This is an individual from Westness, Orkney who has posttraumatic osteolysis of the femoral neck. In this case osteolysis could have been initiated by a traumatic event or abnormal stress resulting in fracture of the neck. The rate of absorption of the neck is rapid and has been found to take as little as 23 days. The femoral head may remain intact the acetabulum, but it becomes devascularised (Lambiase et al. 1999).
The femoral neck is absent, with no indication of infection. There is a continuous cortical surface over the neck region from the anterior to the posterior margins. The trochanteric fossa is enlarged. Little evidence remains for new bone formation; however, inferior to the trochanteric fossa is a large ovoid post-mortem depression that precludes observations of bony changes in this area. There is a large shallow depression–likely caused by stress on the musculature and ligamanets–that is located at the intertrochanteric line and extending inferiolaterally. There is an enlargement of the anterior portion of the greater tubercle and enthesopytes adjacent to the lesser tubercle.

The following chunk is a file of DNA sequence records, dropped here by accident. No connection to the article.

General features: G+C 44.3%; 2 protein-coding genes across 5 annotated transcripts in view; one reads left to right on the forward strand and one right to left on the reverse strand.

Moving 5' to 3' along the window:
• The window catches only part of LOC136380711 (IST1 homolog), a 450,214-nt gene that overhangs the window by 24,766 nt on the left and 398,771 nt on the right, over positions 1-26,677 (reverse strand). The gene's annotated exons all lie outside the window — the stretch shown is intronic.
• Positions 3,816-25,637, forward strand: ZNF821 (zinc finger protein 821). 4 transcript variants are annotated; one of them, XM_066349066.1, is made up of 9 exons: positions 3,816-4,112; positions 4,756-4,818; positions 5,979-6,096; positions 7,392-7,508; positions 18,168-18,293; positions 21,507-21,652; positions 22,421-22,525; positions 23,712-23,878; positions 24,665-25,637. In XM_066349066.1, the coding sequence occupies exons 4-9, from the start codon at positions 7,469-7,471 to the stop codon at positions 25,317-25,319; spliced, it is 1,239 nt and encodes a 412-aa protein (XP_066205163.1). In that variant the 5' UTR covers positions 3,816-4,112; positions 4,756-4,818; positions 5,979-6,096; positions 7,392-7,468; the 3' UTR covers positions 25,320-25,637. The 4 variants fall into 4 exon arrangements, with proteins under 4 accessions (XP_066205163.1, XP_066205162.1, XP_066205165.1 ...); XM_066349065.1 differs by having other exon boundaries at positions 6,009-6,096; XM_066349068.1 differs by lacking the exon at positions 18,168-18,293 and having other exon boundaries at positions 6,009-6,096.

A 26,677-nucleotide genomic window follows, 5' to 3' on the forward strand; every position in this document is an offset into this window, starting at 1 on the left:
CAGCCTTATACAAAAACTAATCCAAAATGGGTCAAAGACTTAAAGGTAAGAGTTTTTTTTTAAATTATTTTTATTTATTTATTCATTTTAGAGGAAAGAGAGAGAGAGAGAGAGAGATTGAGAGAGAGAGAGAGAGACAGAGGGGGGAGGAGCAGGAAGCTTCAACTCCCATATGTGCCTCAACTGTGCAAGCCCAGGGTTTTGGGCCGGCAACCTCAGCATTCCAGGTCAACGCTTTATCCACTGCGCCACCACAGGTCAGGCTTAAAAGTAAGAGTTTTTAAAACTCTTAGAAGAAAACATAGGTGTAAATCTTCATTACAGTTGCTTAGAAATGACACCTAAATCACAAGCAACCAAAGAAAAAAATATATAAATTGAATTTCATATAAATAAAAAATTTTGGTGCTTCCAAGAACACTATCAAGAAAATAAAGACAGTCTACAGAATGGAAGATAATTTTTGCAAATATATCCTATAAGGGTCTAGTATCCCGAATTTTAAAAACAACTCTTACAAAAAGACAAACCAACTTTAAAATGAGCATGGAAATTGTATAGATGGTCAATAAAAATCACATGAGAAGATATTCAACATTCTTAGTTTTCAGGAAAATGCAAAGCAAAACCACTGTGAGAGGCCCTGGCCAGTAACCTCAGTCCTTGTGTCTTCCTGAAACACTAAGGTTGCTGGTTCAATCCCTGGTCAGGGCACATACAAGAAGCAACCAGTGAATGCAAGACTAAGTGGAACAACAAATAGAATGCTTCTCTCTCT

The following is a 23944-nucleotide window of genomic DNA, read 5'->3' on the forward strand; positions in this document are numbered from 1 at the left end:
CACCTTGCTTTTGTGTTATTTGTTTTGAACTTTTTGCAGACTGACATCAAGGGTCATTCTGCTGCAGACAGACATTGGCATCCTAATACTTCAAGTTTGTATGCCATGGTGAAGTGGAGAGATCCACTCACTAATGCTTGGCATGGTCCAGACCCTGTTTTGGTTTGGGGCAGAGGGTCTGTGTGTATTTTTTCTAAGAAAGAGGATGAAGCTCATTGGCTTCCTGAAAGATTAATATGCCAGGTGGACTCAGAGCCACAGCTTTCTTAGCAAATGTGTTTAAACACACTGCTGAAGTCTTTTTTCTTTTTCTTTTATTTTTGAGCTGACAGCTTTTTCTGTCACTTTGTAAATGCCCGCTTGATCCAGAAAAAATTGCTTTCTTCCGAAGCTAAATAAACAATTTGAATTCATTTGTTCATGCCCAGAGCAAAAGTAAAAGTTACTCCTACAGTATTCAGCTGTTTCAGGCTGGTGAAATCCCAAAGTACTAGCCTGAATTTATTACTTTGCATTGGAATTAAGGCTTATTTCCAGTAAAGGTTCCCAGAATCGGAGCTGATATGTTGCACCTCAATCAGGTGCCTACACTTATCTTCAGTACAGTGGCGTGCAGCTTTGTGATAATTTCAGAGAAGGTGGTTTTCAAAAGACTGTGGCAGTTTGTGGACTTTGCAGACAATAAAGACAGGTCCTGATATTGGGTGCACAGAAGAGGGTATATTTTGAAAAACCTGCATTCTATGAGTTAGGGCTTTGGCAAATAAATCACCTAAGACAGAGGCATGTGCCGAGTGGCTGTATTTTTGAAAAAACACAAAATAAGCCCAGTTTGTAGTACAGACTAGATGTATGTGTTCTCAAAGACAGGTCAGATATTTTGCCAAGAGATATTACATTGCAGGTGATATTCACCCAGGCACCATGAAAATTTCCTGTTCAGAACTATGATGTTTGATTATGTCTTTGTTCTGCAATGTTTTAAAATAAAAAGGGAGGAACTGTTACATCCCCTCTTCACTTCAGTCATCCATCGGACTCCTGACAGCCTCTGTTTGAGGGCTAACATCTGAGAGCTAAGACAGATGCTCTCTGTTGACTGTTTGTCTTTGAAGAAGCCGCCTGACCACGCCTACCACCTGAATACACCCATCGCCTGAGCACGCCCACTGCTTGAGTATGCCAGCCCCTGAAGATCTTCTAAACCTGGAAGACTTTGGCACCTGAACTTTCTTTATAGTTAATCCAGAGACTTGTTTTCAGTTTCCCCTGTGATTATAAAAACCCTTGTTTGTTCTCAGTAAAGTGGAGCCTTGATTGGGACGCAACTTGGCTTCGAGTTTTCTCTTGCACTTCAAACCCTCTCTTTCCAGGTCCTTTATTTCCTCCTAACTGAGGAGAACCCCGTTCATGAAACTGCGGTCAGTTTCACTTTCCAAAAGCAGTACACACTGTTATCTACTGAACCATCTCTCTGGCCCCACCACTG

Surrounding the fovea is a large area of bone destruction and exposure of the trabeculae with new irregular compact bone along the margin. This does not have the appearance of avascular necrosis. Along the inferior margin is an area of osteophytosis. There is post-mortem damage to the lateral portion of the femoral head and, therefore, it is not known what bony changes would have occurred in response to the osteolysis of the neck.
Lambiase, R.E., Levine, S.M., Froelich, J.A, 1999. Rapid osteolysis of the femoral neck after fracture. American Journal Roentgenology, 172: 489-491